Given recent “tweckling” (twitter heckling) during talks, what do you think the new geek rules of audience etiquette ought to be?
One incident this question most definitely references it the Great Keynote Meltdown of 2009. In short, the second keynoter (#notjared) at this year’s HighEdWeb conference in Milwaukee, David Galper of Ruckus Networks, took to the stage with an outdated message, an outmoded presentation and an outstandingly poor understanding of his audience. Thus, the conference back-channel (#) took over (read from 11:59PM on), skewering Galpert mercilessly. I wasn’t there this year, but you can read a good recap (which links to other good recaps) over at .eduGuru.
I totally agree with people like Fienen over at .eduGuru, who wrote, “[Higher ed web professionals’] tolerance is high, and our expectations are such that not meeting them really means you’ve failed completely. … It’s refreshing being able to be truthful with people that understand you, because we were all pretty equally disappointed.” I have no qualms with how HighEdWeb attendees felt about David Galper’s keynote. Following along via Twitter, I was sympathetic (and highly amused). If I had been there, I would have been joining right in.
But Shelley’s question made me think about conferences and keynotes and the whole deal. This summer, I attended Podcamp Boston 4, which bills itself as unconference. Of the six main rules for a PodCamp, one is the Law of 2 Feet:
All sessions must obey the Law of 2 Feet – if you’re not getting what you want out of the session, you can and should walk out and do something else. It’s not like you have to get your money’s worth!
The Law of 2 Feet was one of the things I really enjoyed about Podcamp Boston. The other was the fact that anyone could propose — and receive — a presentation slot. And that doesn’t even take into account the open slots where several people organized discussions on the fly. The resultant program was diverse, engaging and informative, with few duds. Not to mention a heck of a bargain. (Yes, PodCamps have the advantage of being free or otherwise very, very affordable — PodCamp Boston was just $50 for two full days — and probably regional, as well.)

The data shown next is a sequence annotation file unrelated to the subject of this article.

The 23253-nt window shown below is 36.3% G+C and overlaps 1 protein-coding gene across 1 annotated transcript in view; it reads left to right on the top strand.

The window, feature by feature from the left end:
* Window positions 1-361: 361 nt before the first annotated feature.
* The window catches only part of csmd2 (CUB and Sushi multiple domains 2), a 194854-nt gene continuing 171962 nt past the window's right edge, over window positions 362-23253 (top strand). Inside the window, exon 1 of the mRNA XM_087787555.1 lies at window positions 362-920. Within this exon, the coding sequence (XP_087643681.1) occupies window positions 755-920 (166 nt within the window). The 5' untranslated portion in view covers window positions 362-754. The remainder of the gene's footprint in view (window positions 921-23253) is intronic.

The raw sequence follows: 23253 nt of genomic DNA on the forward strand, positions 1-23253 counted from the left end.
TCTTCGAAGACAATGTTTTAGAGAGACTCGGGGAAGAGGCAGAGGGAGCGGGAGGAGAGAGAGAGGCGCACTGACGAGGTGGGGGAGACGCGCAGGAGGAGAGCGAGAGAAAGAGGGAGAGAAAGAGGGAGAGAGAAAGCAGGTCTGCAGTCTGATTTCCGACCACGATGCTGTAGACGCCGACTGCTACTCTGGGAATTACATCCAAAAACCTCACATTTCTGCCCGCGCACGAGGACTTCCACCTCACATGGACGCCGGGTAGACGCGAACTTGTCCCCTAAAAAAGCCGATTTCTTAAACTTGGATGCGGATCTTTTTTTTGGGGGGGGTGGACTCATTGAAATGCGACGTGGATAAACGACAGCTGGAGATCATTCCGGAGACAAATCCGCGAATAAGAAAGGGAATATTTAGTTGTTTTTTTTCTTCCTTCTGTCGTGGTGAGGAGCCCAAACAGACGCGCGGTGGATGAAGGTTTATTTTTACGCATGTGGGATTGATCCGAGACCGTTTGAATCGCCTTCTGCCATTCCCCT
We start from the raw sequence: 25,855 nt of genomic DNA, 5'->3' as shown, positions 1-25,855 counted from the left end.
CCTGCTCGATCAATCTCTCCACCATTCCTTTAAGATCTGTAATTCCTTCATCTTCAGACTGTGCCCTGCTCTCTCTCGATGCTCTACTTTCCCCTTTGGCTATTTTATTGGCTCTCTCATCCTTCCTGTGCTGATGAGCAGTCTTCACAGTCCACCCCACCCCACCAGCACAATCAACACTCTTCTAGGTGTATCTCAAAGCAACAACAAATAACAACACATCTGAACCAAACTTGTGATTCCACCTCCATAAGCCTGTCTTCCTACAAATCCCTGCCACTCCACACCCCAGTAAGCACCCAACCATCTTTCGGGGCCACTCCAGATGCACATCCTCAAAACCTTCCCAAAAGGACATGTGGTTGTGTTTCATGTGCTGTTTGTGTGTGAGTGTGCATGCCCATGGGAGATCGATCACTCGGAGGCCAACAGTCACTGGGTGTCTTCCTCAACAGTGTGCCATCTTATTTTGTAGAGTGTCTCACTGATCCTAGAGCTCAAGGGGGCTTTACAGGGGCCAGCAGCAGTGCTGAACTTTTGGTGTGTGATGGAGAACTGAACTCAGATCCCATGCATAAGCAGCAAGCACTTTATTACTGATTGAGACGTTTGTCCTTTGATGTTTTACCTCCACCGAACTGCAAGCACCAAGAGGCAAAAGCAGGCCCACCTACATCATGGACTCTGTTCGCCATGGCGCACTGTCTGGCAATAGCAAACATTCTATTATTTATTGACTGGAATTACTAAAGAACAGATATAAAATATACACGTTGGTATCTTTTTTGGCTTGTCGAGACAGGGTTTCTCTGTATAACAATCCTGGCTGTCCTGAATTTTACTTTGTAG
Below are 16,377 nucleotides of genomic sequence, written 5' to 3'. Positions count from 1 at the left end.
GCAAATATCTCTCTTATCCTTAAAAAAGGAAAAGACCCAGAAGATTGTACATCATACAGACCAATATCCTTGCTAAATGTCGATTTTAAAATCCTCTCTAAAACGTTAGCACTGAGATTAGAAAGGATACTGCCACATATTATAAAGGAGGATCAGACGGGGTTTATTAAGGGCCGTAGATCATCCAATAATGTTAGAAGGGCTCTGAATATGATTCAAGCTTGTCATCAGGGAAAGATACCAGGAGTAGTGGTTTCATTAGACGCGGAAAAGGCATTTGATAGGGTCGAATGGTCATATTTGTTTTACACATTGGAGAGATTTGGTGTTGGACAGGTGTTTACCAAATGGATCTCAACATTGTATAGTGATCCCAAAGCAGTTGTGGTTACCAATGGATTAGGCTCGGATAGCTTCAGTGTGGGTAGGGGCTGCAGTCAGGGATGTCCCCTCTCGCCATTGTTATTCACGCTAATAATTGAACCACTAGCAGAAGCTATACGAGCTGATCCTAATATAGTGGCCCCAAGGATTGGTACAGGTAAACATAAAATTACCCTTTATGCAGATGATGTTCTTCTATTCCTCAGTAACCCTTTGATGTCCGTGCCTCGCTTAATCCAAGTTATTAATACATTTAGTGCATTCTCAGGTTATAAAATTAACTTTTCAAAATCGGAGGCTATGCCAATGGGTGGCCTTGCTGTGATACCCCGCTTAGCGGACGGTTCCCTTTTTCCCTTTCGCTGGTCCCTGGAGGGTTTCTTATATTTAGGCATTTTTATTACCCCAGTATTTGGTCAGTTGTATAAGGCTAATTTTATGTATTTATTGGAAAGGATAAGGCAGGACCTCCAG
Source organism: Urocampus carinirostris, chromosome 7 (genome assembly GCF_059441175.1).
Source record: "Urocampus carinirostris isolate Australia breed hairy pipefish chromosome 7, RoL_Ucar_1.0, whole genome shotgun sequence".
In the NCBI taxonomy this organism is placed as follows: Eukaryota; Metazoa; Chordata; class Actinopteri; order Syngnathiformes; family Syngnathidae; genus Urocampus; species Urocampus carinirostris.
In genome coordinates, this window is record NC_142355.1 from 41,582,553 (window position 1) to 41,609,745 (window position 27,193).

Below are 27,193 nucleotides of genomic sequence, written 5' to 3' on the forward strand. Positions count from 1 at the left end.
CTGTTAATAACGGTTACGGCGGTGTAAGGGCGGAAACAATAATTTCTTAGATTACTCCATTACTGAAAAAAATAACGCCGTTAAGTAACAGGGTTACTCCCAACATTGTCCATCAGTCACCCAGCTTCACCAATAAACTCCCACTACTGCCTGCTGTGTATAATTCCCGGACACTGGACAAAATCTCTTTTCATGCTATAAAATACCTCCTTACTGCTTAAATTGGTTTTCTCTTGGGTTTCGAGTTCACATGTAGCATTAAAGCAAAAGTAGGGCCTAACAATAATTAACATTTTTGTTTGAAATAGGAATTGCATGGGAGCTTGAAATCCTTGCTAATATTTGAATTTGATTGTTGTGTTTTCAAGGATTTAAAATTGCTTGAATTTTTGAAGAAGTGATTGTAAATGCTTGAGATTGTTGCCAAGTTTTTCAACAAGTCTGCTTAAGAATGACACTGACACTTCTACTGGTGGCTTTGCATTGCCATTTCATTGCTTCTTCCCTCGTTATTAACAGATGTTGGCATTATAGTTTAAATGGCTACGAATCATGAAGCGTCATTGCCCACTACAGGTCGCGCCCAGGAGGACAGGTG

Podcamps offer a nice alternative — not a replacement for traditional conferences, but a complement — that allow the attendees to really run the show, both in terms of which sessions are held and which are actually populated. At an organized conference, you probably feel a greater obligation to stick to the script and not rock the boat, which is understandable. You (or your institution) are paying hundreds of dollars to register, send, house and feed you for the duration of the conference. And while anyone can submit a proposal for a conference session, it is still subject to approval.
Let’s go back to the #heweb09 back-channel. In retrospect, was there any way to turn that into a “front-channel,” to mobilize wide-scale dissatisfaction into something productive? If someone had tweeted, “Hey guys, I’m going to do a presentation about _______ in the lobby for the next half hour, starting in 5 mins. Join me if you want,” would anyone have followed? Or what about interrupting the keynoter, raising a hand in the middle and interjecting with a couple of well-meaning observations? Would that have been construed as rude? And if so, by whom? Where does rudeness begin, really — with a presenter who obviously did no homework about his audience and thus disrespected their intellect, or with the subsequent “tweckling” of the presenter on a forum where he could not defend himself?
Also worth noting: apparently, no one asked questions. No one Kanye’d. There was no mass exodus. No one gave this presenter any cues — aside from fervent attention paid to the iPhone or perhaps some stifled chuckles — that he was missing the mark, or any opportunities to make a desperate U-turn away from the cliff he quickly threw himself over. (Of course, many folks on the scene called the keynote a fantastic social experiment. Maybe that in itself makes it worthwhile. It’s sparking this conversation and others, after all, right?)
Why was this the case? Were people caught up in (or paralyzed by) conference etiquette, safely venting their frustrations on Twitter while the train wreck carried on before them? If HighEdWeb had an expressed Law of 2 Feet, would things have been different?
I don’t say any of this to judge or criticize HighEdWeb attendees (generally awesome people) or organizers (awesome AND hardworking people) — it’s an amazing conference, and I hope to heck I’ll be there in Cincinnati next year. But this whole episode just made me think about conference etiquette — and I definitely have more questions than answers about it. What are the rules of engagement in that context? Can conferences learn a thing or two from unconferences? Does higher ed need an unconference? We fault the speaker for failing at his responsibility to us, the knowledgeable audience, but what is our responsibility to him? How can we rescue wasted time, or turn something crappy into something marginally useful?
Speaking of the speaker, I can’t help but wonder if David Galper has any idea what havoc he wreaked on the higher ed web community. Probably not, since he’s not on Twitter. Will he learn the error of his ways? Hard to say. It looks like the windows of opportunity for that to happen are few.